Thursday, July 10, 2008

Shakespeare the Thomist

Or at least the "intellectualist". From A Midsummer-Night's Dream, Act II scene ii:

Content with Hermia! No: I do repent
The tedious minutes I with her have spent.
Not Hermia, but Helena I love:
Who will not change a raven for a dove?
The will of man is by his reason sway'd,
And reason says you are the worthier maid.
Things growing are not ripe until their season;
So I, being young, till now not ripe to reason;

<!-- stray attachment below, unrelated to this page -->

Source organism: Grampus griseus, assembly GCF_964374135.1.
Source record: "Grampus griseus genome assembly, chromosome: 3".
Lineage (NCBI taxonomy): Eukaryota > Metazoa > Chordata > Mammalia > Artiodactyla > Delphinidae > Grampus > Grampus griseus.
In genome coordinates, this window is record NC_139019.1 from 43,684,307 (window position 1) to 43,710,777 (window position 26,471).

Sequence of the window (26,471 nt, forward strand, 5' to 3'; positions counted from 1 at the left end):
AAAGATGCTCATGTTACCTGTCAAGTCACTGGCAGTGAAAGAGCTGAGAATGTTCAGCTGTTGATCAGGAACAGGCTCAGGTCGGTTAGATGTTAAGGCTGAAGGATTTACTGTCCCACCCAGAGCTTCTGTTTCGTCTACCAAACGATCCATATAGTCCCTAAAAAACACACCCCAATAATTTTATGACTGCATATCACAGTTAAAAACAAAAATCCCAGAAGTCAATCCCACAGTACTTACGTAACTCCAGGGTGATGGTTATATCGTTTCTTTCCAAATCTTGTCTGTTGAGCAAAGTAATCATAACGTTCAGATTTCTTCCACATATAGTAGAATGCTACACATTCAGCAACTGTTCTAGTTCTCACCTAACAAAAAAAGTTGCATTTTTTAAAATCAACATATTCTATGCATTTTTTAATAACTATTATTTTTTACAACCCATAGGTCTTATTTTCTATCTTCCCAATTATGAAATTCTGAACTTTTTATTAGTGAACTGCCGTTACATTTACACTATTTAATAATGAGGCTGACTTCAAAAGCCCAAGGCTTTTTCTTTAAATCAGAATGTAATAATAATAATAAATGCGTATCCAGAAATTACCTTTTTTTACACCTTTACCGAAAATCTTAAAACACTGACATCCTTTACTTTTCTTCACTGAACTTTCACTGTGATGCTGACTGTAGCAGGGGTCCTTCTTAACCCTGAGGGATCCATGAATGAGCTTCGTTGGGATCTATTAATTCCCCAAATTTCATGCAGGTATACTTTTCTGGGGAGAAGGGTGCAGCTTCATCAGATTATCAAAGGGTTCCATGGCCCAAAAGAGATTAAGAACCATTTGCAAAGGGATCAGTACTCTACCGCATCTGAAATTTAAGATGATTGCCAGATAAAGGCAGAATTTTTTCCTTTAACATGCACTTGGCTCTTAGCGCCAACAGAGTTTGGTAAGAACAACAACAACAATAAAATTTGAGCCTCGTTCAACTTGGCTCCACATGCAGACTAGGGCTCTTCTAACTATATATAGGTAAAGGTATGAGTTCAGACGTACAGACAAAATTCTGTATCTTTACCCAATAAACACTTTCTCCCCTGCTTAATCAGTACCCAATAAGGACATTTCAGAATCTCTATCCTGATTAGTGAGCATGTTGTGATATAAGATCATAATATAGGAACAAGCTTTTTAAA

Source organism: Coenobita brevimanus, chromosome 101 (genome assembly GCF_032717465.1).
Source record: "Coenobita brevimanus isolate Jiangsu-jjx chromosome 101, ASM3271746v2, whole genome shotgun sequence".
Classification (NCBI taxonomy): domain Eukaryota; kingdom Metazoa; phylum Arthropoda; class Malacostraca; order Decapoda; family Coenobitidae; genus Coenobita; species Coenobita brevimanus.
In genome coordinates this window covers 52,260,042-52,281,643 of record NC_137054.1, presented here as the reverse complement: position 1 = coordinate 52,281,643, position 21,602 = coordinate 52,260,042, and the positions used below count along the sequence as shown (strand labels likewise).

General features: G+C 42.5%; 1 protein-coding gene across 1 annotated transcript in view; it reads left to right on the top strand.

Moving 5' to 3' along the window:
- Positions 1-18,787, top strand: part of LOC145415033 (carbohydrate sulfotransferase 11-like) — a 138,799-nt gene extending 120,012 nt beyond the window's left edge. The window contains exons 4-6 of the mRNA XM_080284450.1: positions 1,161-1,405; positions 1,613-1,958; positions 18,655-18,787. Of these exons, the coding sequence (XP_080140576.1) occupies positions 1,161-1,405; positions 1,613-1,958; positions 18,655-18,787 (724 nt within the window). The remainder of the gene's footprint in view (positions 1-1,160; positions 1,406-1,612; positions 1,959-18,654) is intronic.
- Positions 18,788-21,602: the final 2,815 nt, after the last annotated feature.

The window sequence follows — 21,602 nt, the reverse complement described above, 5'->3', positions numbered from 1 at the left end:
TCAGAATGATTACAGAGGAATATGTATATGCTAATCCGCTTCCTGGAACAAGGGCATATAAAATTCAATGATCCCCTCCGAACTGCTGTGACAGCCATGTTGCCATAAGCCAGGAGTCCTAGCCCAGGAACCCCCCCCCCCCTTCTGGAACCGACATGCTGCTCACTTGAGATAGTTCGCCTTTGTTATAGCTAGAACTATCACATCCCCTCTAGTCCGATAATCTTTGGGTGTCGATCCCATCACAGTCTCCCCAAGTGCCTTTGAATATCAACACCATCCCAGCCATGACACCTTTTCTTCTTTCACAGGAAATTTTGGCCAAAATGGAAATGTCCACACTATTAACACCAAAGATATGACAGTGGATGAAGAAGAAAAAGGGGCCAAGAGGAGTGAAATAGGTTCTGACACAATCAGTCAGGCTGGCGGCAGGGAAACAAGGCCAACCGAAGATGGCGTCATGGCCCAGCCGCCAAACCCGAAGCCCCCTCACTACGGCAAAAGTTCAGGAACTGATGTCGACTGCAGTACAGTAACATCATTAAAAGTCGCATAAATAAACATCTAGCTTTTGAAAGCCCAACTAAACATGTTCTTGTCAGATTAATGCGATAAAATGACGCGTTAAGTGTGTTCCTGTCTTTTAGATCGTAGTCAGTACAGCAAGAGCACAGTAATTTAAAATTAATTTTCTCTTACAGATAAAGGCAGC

And touching now the point of human skill,
Reason becomes the marshall to my will,
And leads me to your eyes; where I o'erlook
Love's stories written in love's richest book.

The irony here, of course, is that Lysander's will is not being led by reason at all but, unbeknownst to him, by Oberon's love potion. So perhaps it's Lysander that's the mistaken intellectualist and not Shakespeare. Of course the love potion violates the freedom and self-determination of the will, and so Shakespeare is not a voluntarist either.

Later in the scene Shakespeare shows why the Smithy has a tendency to rag on Thomists and Protestants:

. . . the heresies that men do leave
Are hated most of those they did deceive

Not, of course, that I consider Thomism a heresy.

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